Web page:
Nobody ever asked my birthday


Fresh from a last round of hugs, Harry Potter arrived at the Grangers' by floo. Which meant that he arrived spilt in the ashes, and nearly covered with them.

Hermione's Mum was the first to comment, "Why, he looks straight out of a Disney film!" she said with a startled laugh.

"Mum!" Hermione turned towards her, with her scolding voice on.

Harry stood up, and, holding back a smirk, said mournfully, "I do not look like Cinderella, do I?"

Hermione clapped both hands over her mouth, and then her father cut in, "I'm certain she's talking about A Hundred and One Dalmatians."

They all promptly descended into guffaws, including Harry who was raising a big cloud of ash with his hearty laughter.

"Oh, get up, you!" Hermione said.

Harry scrambled to his feet. He tried to not slouch, but... "What's that movie about, then?" he couldn't help but ask.

Hermione's parents looked at her, and asked gently, "This isn't one of your friends that was raised entirely around wizards, is he?"

Hermione snickered, "Of course not! Why, you can see yourself, he's got decent fashion sense."

Harry, who was quite sure that before the age of eleven, he'd been neither considered decent, nor fashionable, nor sensible, smiled back at them. He shrugged, "My relatives weren't much for movies. Particularly Disney." It hadn't been particularly Disney, in fact, but Br'er Bear's rear end had been enough to get any Disney movie ever banned.

Hermione said, in a harder voice, "Your parents weren't much for a lot of things."

Harry just shrugged, "True enough."

"As its Boxing Day today," Hermione's mum said, "I thought we'd go to the museum and skip the crowds!"

Hermione smiled, "What a keen idea!"

Harry fought to contain his own smile, turning it to something less thousand watt. "I've never seen the British Museum."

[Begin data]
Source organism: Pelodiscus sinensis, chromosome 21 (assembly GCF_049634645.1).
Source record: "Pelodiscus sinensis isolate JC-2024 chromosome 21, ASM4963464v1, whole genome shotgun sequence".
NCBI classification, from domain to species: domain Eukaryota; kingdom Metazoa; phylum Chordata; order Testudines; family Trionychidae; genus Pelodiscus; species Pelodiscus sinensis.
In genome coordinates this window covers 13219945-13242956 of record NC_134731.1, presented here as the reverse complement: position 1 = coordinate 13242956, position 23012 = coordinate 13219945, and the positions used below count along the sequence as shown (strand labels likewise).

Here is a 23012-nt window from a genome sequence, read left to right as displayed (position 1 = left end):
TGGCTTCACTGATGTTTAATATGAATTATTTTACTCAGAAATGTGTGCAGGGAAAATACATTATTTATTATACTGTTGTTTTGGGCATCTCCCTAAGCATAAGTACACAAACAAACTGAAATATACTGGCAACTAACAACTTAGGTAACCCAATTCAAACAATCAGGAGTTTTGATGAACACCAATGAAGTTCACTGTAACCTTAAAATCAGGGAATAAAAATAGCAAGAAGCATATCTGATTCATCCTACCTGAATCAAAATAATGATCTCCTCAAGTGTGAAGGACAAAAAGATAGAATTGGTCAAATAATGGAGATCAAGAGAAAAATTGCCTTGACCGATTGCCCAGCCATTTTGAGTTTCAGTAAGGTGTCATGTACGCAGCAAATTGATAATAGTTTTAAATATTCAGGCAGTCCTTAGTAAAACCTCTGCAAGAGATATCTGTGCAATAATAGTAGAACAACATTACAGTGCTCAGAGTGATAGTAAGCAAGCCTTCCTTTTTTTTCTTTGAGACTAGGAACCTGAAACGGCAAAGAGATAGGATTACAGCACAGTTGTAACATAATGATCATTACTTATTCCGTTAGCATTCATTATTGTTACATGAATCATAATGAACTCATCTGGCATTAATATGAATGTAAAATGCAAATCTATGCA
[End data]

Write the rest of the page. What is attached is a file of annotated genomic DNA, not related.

"Never?" Hermione's mum said, then seemed to consider, "Maybe we'll have to make a week of it."

"Get your coats, children," Hermione's mum said sternly, "We have the museum to tour."

She left to get her own coat, and Harry asked, "Can I get a glass of water?" His throat was still sore from the ash in it.

Hermione pointed to the back of the house, "Kitchen's back there, help yourself."

As Harry left, he heard Hermione's father asking, "Disliking movies is one thing, but what sort of family doesn't take their children to the British museum?"

Hermione crossed her arms (Harry heard it in her voice), and said curtly, "The worst kind, of course."

Harry stopped listening after that - he didn't want or need pity, but he also tried to keep quiet about just how bad Aunt Petunia and Uncle Vernon were. It was... almost a comfort, knowing that Snape knew. At least now, if Harry ran away, someone would know why.

[a/n: If you've ever ridden Splash Mountain, you can make some, albeit crude, comments about the sexuality of the creators. We would like to encourage you to keep the rudeness to a minimum by not commenting on the sexuality of those who drew/wrote Winnie The Pooh (a different era, one hopes). Song of the South is the movie Disney wants to pretend never existed, so it's my duty to mention it as much as possible.

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